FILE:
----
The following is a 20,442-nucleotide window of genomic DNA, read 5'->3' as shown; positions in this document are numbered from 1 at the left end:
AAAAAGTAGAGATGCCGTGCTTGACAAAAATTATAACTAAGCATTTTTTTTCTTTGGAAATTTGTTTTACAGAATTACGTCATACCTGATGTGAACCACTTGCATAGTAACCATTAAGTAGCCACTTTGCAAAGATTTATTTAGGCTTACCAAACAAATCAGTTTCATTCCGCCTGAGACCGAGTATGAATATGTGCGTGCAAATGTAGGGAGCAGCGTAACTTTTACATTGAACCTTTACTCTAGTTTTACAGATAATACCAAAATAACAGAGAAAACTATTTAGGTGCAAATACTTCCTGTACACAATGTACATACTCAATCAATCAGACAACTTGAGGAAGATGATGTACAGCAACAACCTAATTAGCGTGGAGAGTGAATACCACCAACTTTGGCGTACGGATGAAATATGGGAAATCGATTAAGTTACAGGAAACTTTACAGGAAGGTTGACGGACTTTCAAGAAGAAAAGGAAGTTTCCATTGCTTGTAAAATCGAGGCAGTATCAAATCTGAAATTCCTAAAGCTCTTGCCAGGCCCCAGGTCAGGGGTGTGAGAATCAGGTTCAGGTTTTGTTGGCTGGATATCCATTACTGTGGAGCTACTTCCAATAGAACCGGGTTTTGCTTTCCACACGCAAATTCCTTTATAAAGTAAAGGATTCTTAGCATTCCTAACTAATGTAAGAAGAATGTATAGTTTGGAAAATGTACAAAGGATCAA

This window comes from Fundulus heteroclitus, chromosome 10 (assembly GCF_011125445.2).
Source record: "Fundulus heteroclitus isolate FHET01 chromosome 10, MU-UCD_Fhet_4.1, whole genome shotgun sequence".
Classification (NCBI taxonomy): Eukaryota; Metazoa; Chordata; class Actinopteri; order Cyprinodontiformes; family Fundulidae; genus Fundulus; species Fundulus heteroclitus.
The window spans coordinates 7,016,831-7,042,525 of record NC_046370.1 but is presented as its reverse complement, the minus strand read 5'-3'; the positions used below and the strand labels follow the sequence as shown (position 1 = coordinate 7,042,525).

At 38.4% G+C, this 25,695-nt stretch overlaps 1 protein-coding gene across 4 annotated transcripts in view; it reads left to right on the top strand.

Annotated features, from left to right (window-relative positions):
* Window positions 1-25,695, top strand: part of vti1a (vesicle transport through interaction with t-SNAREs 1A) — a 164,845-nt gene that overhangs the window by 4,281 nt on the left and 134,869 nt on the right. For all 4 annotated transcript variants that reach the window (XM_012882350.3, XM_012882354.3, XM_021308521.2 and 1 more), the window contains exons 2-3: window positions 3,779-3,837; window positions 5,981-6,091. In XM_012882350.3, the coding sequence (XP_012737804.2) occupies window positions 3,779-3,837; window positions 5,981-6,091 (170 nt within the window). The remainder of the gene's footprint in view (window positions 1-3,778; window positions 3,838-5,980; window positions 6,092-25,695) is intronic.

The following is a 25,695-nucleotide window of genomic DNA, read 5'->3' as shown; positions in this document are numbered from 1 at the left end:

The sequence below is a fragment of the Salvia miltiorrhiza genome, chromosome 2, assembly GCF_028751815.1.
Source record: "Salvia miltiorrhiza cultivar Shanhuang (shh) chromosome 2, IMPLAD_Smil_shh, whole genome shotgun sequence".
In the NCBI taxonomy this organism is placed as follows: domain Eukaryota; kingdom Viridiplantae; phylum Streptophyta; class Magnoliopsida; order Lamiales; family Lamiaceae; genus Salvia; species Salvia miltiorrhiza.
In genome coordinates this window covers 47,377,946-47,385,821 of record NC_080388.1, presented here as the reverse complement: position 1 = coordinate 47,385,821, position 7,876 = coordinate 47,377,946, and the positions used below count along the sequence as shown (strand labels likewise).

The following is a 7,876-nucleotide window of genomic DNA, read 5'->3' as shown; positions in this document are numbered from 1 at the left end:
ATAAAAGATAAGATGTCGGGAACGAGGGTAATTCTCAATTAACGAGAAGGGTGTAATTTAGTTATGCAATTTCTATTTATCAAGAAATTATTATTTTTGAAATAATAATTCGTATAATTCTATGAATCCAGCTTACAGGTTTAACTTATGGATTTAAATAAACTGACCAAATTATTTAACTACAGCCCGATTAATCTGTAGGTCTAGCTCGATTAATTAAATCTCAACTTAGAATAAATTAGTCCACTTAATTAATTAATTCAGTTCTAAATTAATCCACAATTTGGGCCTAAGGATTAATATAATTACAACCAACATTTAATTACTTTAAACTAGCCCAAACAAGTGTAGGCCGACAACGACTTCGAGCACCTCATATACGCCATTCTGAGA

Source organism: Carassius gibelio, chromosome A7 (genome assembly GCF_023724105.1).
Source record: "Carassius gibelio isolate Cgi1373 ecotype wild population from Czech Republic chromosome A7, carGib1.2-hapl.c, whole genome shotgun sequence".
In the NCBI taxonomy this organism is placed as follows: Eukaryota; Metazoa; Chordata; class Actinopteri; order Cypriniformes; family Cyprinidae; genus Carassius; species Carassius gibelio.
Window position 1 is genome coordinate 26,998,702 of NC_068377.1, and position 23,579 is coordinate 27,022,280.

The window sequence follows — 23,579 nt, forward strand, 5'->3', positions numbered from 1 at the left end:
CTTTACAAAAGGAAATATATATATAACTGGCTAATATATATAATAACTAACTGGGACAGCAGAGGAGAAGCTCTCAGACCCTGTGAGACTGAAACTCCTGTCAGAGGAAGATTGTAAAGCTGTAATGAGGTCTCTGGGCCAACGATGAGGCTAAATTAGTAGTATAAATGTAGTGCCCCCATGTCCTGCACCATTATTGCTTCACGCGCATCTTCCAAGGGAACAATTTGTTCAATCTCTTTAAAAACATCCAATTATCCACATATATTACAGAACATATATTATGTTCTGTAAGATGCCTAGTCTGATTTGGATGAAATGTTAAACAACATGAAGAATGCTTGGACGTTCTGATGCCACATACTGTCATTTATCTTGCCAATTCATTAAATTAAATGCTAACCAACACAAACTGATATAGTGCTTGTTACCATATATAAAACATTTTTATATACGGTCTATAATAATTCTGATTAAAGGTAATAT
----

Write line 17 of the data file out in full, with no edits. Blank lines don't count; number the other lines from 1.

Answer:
Source organism: Carassius gibelio, chromosome A7 (genome assembly GCF_023724105.1).